BRITS lack basic knowledge of popular UK landmarks, research has revealed.
A poll of 2,000 adults found almost half didn't recognise Edinburgh Castle, with one in five confusing it with Dover Castle.
And one in six were unable to identify Hadrian’s Wall on sight.
A third of Brits were also unable to tell the striking architecture of Glastonbury Tor from locations like Tintern Abbey and Ludlow Castle.
But two thirds of adults recognised Bristol’s iconic Clifton Suspension Bridge designed by Isambard Kingdom Brunel.
And the austere, modern look of Albert Dock in Liverpool was also more recognisable with 61 per cent of Brits able to name the landmark.
Chris Hardy, managing director of National Express UK Coach, which commissioned the survey, said: “The United Kingdom has so much to offer with regard to natural splendour and man-made sights and our research indicates that thousands may be unaware of what is right on their doorstep."
Brits were also tested on their knowledge of key locations, asking them to identify the county where specific cities and sites could be found.
The iconic silhouette of The Angel of the North left a lasting impression on Brits, with 83 per cent able to correctly name Tyne and Wear as the home of the landmark.
But only 57 per cent were able to correctly place Milton Keynes in the county of Buckinghamshire, with one in five admitting they couldn't even hazard a guess at where it is in the UK.
One in seven Brits would be incorrectly heading to Devon for their trip to Portsmouth, rather than its true home in Hampshire.
And only three in five would be able to find their way to the Eden Project, in Cornwall.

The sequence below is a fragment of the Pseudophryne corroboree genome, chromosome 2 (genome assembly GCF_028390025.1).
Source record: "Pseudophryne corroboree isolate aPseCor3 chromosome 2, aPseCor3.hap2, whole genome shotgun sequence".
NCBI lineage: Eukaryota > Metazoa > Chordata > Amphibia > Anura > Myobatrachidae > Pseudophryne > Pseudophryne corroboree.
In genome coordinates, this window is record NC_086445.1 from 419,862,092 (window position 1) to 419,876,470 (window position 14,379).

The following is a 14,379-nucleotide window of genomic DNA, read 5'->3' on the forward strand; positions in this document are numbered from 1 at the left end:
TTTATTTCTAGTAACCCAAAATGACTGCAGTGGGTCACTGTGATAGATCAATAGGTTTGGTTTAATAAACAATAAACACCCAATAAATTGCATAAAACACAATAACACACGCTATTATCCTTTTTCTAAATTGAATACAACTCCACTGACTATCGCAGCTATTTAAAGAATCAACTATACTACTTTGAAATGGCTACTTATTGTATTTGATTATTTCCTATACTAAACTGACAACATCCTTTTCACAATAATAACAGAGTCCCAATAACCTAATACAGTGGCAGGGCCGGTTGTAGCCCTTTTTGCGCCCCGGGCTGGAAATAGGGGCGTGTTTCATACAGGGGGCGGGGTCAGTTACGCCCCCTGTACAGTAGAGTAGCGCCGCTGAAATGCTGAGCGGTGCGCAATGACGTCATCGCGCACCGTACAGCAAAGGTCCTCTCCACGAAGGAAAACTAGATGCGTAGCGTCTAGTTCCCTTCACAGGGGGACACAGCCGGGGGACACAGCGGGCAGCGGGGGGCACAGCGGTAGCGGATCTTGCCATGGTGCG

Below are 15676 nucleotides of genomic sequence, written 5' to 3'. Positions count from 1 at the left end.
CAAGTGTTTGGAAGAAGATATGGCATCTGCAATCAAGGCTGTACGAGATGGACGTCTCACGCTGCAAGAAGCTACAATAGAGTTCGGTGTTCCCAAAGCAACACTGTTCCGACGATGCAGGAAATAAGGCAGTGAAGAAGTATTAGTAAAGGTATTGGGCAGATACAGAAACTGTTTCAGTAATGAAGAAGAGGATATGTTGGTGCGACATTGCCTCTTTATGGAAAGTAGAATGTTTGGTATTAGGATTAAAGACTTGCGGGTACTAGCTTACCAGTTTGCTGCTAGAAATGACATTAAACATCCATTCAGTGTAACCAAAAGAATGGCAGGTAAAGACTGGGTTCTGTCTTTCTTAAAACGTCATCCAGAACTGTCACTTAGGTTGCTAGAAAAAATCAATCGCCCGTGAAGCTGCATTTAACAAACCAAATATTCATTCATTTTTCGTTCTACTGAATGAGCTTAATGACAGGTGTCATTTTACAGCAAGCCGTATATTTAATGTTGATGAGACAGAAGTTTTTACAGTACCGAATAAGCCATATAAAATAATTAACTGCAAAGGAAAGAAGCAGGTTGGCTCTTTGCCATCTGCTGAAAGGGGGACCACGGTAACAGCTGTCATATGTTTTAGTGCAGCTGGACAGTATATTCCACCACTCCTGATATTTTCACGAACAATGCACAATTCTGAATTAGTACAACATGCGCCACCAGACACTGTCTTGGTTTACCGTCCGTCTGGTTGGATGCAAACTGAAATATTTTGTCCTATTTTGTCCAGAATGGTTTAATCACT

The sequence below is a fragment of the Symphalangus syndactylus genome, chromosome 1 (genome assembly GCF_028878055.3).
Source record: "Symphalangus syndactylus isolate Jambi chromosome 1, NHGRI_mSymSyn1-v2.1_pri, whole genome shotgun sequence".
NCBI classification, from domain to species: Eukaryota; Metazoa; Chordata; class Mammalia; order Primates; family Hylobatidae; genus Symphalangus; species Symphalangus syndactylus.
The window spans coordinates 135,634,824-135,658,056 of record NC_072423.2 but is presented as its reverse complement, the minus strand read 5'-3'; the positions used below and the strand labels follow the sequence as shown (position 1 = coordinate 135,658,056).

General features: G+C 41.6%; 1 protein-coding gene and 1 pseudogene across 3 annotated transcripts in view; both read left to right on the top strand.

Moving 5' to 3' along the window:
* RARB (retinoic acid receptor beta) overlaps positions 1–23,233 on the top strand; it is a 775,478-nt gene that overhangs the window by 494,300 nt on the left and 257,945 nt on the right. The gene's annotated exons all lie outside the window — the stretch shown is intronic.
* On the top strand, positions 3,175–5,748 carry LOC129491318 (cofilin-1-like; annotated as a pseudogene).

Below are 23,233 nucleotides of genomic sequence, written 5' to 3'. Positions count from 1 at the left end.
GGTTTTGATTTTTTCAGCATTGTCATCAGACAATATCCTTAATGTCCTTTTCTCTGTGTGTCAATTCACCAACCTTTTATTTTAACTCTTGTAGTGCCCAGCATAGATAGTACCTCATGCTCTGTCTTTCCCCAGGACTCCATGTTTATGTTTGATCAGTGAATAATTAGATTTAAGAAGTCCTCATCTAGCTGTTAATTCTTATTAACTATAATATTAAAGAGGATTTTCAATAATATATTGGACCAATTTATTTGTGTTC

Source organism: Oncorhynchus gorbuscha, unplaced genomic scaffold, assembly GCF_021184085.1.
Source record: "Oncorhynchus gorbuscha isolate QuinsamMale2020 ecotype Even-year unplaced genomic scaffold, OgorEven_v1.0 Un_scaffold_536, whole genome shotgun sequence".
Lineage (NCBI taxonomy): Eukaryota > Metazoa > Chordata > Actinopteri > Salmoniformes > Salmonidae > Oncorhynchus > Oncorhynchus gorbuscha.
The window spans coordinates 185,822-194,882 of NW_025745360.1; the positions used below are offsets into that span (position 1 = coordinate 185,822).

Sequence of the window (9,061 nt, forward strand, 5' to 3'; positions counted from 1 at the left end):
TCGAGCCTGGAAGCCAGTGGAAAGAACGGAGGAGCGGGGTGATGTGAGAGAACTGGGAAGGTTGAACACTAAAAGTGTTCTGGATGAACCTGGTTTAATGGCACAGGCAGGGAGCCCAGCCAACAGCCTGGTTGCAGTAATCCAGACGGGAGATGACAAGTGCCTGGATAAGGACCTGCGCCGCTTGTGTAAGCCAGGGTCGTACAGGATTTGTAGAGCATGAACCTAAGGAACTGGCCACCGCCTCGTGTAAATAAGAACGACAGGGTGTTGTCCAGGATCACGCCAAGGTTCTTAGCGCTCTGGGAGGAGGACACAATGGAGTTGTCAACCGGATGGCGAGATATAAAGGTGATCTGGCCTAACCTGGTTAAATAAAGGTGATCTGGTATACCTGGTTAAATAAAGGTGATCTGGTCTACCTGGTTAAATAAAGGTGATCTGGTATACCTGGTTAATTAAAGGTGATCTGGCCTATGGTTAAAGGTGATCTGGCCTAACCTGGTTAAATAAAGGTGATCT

Amazingly, one in six were unable to name Cardiff as the capital of Wales, and 16 per cent came unstuck when trying to identify Edinburgh as the capital of Scotland.
Despite this, three in five Brits, polled via OnePoll.com, consider themselves well-travelled, while three in 10 believe their knowledge of UK geography and locations is very good or better.
It also emerged 85 per cent of participants were correctly able to name the River Trent as a body of water in the UK.
And 44 per cent recognised the River Spey as belonging to the British Isles.
Chris Hardy added: “Brits tend to think they have to travel further afield for adventure, when it can often be found just a short distance from their homes.
“We are lucky to have such a wealth of places to visit on our small island, with coach offering a convenient and great value way to get there.
“With over 1,800 coach services running every day to more than 750 locations, we’re encouraging more travellers to get out this summer and discover something new in the UK.”
To highlight the striking locations Brits can experience just a short distance away, National Express have created a quiz which asks players to guess whether the vista they are seeing in from the British Isles or somewhere further afield – Blighty or Abroad?
Take the quiz at: www.nationalexpress.com/en/blog/blighty-or-abroad
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